Offside in football is a foul in which a player is on the wrong side of the line of scrimmage when the ball is snapped. This foul occurs simultaneously with the snap. Unlike offensive players, defensive players are not compelled to come to a set position before the snap.

FootballOverheadScrimmage

In soccer there is no line of scrimmage nor a “snap” of the ball.  Since the ball is almost continuously in play, the rule is a bit harder to police but understanding is all that we’re aiming for now.  First of all, only offensive players can be called offside and only in their offensive half of the field (nearest the goal they intend to score on).  The line for offside is not a fixed yard line but rather it moves with the last defender** equivalent to the defensive position of safety. (See Below)

FootballOverheadSafety

So since the ball is almost always in play, offensive players are moving around and can even cross the offside line.  A call of offside is made when an offensive player is in an offside position and the ball is played toward him or her.  In football terms, the wide receiver cannot run past the invisible yard line of the safety until the ball is thrown by the quarterback.  So the timing of streak (go), post and corner routes need to be timed very well.  If the ball is not passed before the intended receiver gets by the “safety”, he’ll be offside.  Curl and comeback routes can be effective in keeping a player onside.  But if he is offside at the time of the pass, receiving the ball in an offside position doesn’t matter (like a defensive lineman who tries to jump back as the ball is snapped).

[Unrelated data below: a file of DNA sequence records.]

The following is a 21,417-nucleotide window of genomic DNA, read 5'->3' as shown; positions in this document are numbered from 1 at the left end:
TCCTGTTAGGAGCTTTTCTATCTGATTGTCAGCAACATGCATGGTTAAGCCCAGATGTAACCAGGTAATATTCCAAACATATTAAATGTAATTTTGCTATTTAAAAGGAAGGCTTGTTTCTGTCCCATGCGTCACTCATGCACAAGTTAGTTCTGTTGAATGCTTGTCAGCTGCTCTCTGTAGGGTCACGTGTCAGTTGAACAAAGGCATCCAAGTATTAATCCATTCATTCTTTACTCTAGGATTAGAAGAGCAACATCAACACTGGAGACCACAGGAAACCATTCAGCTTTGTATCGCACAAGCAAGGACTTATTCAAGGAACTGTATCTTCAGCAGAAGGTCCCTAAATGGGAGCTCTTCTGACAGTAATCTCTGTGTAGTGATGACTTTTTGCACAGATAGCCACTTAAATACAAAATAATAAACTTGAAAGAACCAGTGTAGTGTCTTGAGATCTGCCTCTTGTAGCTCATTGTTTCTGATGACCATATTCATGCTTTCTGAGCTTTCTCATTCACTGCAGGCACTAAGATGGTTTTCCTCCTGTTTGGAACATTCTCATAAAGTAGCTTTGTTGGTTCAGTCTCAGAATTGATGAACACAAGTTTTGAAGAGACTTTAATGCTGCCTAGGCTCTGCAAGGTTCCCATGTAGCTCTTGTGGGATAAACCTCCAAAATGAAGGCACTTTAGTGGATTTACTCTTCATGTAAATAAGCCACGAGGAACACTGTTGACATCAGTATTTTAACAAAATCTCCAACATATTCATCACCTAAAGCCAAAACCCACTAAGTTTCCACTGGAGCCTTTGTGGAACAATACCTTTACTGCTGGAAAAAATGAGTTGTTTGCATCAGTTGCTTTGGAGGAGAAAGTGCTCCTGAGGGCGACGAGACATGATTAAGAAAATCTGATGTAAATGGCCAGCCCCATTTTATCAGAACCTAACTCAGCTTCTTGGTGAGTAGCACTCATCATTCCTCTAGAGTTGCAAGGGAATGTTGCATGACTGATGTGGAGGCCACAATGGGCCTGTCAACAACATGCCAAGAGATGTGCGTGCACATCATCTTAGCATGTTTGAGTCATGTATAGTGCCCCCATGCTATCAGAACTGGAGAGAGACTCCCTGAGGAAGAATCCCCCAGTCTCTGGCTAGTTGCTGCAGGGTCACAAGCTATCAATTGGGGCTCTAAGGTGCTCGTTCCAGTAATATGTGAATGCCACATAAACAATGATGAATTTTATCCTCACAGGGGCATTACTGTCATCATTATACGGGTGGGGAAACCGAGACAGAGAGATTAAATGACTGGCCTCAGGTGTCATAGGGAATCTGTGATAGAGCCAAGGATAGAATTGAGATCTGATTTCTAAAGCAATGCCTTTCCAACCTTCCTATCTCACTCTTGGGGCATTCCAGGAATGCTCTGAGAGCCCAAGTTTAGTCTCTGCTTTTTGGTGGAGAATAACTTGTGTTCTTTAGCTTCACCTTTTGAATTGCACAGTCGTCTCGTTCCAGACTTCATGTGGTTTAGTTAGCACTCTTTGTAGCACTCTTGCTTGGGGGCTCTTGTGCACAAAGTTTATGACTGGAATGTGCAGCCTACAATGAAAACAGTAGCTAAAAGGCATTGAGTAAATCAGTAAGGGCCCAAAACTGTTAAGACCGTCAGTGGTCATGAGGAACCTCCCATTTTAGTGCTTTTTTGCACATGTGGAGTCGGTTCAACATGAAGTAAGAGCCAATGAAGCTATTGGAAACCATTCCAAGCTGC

FootballOnside
The Receiver on the 15 yard line is onside at the time of the pass.
FootballOffside
The player in the end-zone is offside because he’s beyond the last defender at the time of the pass.

The player possessing the ball cannot be offside.  So a player can dribble through the offside line.  Therefore if the quarterback or running back carry the ball forward, they are not offside.

 

That pretty much sums it up.  If I’ve missed anything, please leave it in the comments below and I’ll adjust it.  Pass this information along to a football fan that cares to learn.

* I don’t like using the term American football but I do it to avoid confusion.  I also dislike using one sport to explain another but have done this

**This statement is partially false.  The last defender needs to have the goalkeeper behind them.  This is something that soccer fans and even referees get wrong from time to time.  Two defenders (one usually being the goalkeeper) need to be between the offender and the goal line.  If the goalkeeper goes out of the goal a far distance, one defender is not enough to keep an offensive player onside.

80’s Hair Band Soccer Logic